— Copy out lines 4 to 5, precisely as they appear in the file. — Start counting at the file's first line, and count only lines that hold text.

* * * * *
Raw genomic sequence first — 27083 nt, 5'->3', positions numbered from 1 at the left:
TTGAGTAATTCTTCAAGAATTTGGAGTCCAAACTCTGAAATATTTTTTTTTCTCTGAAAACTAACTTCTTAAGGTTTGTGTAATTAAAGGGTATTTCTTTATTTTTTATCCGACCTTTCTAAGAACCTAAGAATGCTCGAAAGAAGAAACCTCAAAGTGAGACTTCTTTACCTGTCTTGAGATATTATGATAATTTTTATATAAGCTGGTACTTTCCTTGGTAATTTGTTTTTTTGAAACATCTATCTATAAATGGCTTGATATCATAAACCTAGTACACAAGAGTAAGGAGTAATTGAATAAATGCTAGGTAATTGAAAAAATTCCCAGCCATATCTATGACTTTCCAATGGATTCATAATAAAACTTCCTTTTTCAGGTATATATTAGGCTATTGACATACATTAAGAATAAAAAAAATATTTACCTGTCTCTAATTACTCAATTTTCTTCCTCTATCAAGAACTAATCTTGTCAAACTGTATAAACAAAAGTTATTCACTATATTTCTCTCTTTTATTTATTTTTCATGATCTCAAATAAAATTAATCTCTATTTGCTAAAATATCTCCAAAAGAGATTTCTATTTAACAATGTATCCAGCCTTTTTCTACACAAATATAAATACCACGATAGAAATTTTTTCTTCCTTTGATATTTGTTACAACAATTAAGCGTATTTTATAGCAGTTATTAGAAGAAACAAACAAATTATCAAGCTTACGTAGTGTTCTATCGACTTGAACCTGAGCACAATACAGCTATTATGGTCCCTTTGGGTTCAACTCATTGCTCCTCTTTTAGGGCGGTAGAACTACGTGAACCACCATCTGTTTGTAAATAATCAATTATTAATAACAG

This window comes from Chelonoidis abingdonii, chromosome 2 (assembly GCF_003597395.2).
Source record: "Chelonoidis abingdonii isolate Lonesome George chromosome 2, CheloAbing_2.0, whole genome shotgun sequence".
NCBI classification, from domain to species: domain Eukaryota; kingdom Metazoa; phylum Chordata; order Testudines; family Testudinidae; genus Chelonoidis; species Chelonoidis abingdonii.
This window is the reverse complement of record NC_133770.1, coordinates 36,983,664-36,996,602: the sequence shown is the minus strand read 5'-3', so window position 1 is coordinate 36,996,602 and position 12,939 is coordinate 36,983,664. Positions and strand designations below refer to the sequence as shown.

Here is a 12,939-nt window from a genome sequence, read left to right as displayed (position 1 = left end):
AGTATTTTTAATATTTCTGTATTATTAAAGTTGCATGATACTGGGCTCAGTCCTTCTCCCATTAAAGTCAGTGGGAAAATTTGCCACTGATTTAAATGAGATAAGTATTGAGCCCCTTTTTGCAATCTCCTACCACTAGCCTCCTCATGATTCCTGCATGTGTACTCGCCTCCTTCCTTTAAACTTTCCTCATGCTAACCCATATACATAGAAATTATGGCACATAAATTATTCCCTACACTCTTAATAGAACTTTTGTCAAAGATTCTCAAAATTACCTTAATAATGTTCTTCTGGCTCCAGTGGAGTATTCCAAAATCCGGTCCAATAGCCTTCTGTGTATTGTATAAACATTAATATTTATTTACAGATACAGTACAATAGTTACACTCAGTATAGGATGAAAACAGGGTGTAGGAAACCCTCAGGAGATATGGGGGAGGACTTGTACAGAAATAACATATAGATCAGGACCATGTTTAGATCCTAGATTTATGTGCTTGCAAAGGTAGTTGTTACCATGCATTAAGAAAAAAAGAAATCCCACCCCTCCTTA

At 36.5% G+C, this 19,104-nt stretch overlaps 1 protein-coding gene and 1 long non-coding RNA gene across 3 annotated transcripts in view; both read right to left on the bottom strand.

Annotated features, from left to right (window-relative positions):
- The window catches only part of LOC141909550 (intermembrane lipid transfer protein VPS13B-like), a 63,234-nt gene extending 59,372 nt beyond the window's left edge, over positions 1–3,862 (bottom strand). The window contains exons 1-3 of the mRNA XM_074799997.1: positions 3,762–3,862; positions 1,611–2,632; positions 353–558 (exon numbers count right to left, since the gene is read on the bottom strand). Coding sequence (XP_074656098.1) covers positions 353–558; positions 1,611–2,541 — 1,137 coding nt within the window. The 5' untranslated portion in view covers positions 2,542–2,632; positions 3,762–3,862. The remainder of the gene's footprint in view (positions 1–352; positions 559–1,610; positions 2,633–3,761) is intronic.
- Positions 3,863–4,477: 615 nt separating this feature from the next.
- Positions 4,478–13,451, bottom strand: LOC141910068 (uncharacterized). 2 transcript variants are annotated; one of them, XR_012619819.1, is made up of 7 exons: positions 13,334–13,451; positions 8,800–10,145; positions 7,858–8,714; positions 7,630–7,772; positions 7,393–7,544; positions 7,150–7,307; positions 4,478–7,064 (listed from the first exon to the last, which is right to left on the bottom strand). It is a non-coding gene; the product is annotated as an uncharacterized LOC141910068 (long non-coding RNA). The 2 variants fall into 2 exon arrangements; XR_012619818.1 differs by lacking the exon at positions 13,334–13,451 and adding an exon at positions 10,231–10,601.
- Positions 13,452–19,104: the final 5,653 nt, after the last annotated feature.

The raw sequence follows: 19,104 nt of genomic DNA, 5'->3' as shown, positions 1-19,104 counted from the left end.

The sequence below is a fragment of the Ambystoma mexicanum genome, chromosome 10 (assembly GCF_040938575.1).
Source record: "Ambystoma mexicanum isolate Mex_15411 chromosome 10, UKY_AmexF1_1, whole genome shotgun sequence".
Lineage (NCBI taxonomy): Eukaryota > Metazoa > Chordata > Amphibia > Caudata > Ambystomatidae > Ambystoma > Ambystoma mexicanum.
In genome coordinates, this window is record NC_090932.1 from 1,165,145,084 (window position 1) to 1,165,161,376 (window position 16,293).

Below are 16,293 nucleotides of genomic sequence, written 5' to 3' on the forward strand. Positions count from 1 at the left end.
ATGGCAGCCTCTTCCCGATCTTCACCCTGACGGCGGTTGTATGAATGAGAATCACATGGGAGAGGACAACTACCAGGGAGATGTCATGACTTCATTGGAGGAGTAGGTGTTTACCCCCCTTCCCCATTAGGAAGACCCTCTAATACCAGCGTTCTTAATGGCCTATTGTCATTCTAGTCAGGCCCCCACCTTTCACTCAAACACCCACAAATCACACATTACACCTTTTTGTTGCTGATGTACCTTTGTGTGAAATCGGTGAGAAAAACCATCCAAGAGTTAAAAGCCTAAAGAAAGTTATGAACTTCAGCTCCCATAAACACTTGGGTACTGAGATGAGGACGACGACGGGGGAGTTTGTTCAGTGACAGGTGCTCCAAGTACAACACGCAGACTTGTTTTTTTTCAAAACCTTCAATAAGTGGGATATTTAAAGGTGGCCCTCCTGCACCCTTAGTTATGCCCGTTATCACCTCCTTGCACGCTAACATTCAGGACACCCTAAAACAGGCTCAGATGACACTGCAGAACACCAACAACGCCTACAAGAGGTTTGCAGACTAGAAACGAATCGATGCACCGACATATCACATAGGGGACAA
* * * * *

Source record: "Chelonoidis abingdonii isolate Lonesome George chromosome 2, CheloAbing_2.0, whole genome shotgun sequence".
NCBI classification, from domain to species: domain Eukaryota; kingdom Metazoa; phylum Chordata; order Testudines; family Testudinidae; genus Chelonoidis; species Chelonoidis abingdonii.